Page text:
The Hunter: bioethics and extinct DNA in the Tasmanian wilderness

Landscape is the star in The Hunter, but science plays a respectable supporting role. Matthew Nettheim

All over the planet, a new wave of exploration and exploitation is taking place. Bioprospectors are searching for new and useful biological samples and compounds from previously unstudied animals and plants. It’s big business these days, especially for the pharmaceutical and biotech industries.

It’s also controversial: who has the rights to these compounds? The Convention on Biological Diversity was established in 1993 to prevent biopiracy. Many countries also now ban the export of biological material from native species because they fear losing revenue from as-yet-undiscovered biologically important compounds.

The ethical and environmental issues surrounding bioprospecting are at the heart of a new movie - The Hunter. The film follows bounty hunter Martin David (Willem Dafoe) as he searches the Tasmanian wilderness to collect DNA samples from a thylacine (Tasmanian tiger) on behalf of a mysterious biotechnology company, Redleaf.

Thylacines were relicts from a time before Aboriginal people and the dingos they brought with them. Along with Tasmanian devils and the marsupial lion, Thylacaleo, they were once found across much of the Australian mainland. Thylacines went extinct on the mainland perhaps 2000 years ago, and there hasn’t been a confirmed sighting in Tasmania for more than 70 years.

In the movie, Martin stalks the fabled tiger armed with a hunting rifle. His ability to fashion snare-traps from sticks would make Bear Grylls jealous.

Martin’s search for the last thylacine is much more dramatic than my own attempts over the last few years. Instead of a rifle, I’ve been using “ancient DNA” techniques to search for thylacine DNA in scats collected in the Tasmanian wilderness to find evidence that thylacines survived post-1936.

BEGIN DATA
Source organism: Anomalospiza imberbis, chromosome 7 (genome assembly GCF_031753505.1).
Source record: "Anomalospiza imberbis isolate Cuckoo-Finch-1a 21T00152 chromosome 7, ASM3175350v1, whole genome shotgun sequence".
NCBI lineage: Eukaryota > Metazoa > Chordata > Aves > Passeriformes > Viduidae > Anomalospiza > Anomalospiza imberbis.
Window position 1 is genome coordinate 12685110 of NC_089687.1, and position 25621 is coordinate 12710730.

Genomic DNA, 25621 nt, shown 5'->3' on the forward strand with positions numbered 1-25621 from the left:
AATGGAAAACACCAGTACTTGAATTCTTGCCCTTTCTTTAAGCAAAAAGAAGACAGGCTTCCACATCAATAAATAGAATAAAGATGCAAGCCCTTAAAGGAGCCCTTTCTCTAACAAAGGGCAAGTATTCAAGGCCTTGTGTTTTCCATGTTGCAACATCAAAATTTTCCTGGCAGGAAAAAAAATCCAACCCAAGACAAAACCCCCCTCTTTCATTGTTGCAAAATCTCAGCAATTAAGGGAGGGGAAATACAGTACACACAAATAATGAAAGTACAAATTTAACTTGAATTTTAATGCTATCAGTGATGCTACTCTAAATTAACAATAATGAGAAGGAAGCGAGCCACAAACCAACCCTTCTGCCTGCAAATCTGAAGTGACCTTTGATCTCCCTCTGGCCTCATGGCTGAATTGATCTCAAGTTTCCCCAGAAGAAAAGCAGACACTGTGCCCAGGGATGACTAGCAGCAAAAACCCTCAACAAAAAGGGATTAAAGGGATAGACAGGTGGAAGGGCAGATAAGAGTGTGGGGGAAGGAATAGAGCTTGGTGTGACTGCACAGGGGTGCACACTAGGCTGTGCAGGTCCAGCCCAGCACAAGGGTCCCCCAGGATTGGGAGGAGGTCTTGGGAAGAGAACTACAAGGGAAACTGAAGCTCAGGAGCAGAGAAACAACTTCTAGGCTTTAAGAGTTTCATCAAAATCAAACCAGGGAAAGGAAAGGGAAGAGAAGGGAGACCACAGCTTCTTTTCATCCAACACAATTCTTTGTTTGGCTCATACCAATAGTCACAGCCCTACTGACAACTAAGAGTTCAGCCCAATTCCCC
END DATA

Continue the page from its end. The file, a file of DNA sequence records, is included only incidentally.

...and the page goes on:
It’s fun, but is it science?

There is no reason why a real biotech company would pay big money for a sample of thylacine DNA. But when the reason for Redleaf’s motivation is given – thylacines had a unique toxin used to kill their prey – it is so far into the film that we can forgive this one glaring inaccuracy.

In fact, if you want thylacine DNA you don’t need a gun: in the modern genomics era anyone with a few hundred thousand dollars and access to a modern DNA sequencing machine could sequence the genome of a thylacine using a well-preserved sample from a museum specimen. But that would make spectacularly dull cinema.

Currently, a number of laboratories around the world are engaged in a race to sequence genomes of iconic extinct species. One or more thylacines are probably in their laboratory cross-hairs. But this race is motivated by the desire for scientific kudos and an understanding of past extinctions, rather than for biotechnological fame and fortune.

Thylacines were one of the first extinct species to be sequenced using “ancient DNA” techniques in the early 1990s. Scientific interest focused on the apparent close relationship between thylacines and marsupial carnivores of South America.

In more recent times small parts of the thylacine genome have also been sequenced. This work confirmed earlier findings and also hinted at low genetic diversity in the species.

Further genetic analysis of thylacines is unlikely to reveal much of interest to the biotechnology world. Genetic information could be obtained much more easily and cheaply by sequencing genomes of living marsupial carnivores such as quolls and Tasmanian devils.

Fictitious scenario, but the dilemmas are real

Science aside, the film showcases the fantastic Tasmanian wilderness and really brings to life the complex ethical, social and environmental issues at the very heart of sustainable use of biodiversity in places like Tasmania.

Here environmentalists and loggers fight real-life guerilla warfare to save wild places or their jobs. Martin arrives in Tasmania and lands in the middle of an ongoing clash between environmentalists and loggers where he paradoxically gets branded a “greenie”.

At the same time he finds himself playing father-figure to a family whose father disappeared while looking for a thylacine two years earlier. The film’s real strength comes from Martin’s journey as he struggles to conceal his mission from the greenies, loggers and family.

Ultimately the film focuses on his own ethical dilemma when faced with the reality of killing the last thylacine. There are plenty more subtle messages in this film for the scientifically astute or those who know some of the natural history of Tasmania. These all add to the scientific credibility of the story.

Overall, this film is much less about the science of genetic bioprospecting and much more about bioethical issues at the cliff edge of biodiversity loss in the modern world.